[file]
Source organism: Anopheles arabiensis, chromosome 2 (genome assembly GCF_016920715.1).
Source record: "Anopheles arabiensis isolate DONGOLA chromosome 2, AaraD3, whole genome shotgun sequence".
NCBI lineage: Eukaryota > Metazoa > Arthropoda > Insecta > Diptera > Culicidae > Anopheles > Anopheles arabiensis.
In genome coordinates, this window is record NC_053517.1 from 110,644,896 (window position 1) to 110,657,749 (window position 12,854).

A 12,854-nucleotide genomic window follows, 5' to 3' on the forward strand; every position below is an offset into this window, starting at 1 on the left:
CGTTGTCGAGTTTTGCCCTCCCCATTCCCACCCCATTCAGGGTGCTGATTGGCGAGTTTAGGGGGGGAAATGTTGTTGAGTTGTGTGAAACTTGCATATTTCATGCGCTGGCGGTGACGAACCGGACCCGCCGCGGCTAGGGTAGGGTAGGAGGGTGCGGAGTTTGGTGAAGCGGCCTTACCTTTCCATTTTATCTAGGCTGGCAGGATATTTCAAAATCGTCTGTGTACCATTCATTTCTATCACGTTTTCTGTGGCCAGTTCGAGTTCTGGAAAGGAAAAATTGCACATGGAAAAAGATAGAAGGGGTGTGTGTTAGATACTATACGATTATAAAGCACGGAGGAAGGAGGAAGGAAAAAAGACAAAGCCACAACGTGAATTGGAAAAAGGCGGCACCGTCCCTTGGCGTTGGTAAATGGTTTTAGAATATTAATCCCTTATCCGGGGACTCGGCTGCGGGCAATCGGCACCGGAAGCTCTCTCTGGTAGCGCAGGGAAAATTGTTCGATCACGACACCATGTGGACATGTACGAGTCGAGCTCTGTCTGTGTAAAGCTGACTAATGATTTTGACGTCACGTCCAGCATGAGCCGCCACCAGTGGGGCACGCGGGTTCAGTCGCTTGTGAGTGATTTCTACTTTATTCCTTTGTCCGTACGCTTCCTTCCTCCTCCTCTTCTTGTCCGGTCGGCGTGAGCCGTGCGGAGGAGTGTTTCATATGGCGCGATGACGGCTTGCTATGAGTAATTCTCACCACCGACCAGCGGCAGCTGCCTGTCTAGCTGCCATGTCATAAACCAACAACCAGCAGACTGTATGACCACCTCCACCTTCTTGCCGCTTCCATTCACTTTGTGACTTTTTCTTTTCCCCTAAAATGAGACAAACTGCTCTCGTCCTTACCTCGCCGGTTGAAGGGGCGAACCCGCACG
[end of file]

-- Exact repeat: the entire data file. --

Source organism: Anopheles arabiensis, chromosome 2 (genome assembly GCF_016920715.1).
Source record: "Anopheles arabiensis isolate DONGOLA chromosome 2, AaraD3, whole genome shotgun sequence".
NCBI lineage: Eukaryota > Metazoa > Arthropoda > Insecta > Diptera > Culicidae > Anopheles > Anopheles arabiensis.
In genome coordinates, this window is record NC_053517.1 from 110,644,896 (window position 1) to 110,657,749 (window position 12,854).

A 12,854-nucleotide genomic window follows, 5' to 3' on the forward strand; every position below is an offset into this window, starting at 1 on the left:
CGTTGTCGAGTTTTGCCCTCCCCATTCCCACCCCATTCAGGGTGCTGATTGGCGAGTTTAGGGGGGGAAATGTTGTTGAGTTGTGTGAAACTTGCATATTTCATGCGCTGGCGGTGACGAACCGGACCCGCCGCGGCTAGGGTAGGGTAGGAGGGTGCGGAGTTTGGTGAAGCGGCCTTACCTTTCCATTTTATCTAGGCTGGCAGGATATTTCAAAATCGTCTGTGTACCATTCATTTCTATCACGTTTTCTGTGGCCAGTTCGAGTTCTGGAAAGGAAAAATTGCACATGGAAAAAGATAGAAGGGGTGTGTGTTAGATACTATACGATTATAAAGCACGGAGGAAGGAGGAAGGAAAAAAGACAAAGCCACAACGTGAATTGGAAAAAGGCGGCACCGTCCCTTGGCGTTGGTAAATGGTTTTAGAATATTAATCCCTTATCCGGGGACTCGGCTGCGGGCAATCGGCACCGGAAGCTCTCTCTGGTAGCGCAGGGAAAATTGTTCGATCACGACACCATGTGGACATGTACGAGTCGAGCTCTGTCTGTGTAAAGCTGACTAATGATTTTGACGTCACGTCCAGCATGAGCCGCCACCAGTGGGGCACGCGGGTTCAGTCGCTTGTGAGTGATTTCTACTTTATTCCTTTGTCCGTACGCTTCCTTCCTCCTCCTCTTCTTGTCCGGTCGGCGTGAGCCGTGCGGAGGAGTGTTTCATATGGCGCGATGACGGCTTGCTATGAGTAATTCTCACCACCGACCAGCGGCAGCTGCCTGTCTAGCTGCCATGTCATAAACCAACAACCAGCAGACTGTATGACCACCTCCACCTTCTTGCCGCTTCCATTCACTTTGTGACTTTTTCTTTTCCCCTAAAATGAGACAAACTGCTCTCGTCCTTACCTCGCCGGTTGAAGGGGCGAACCCGCACG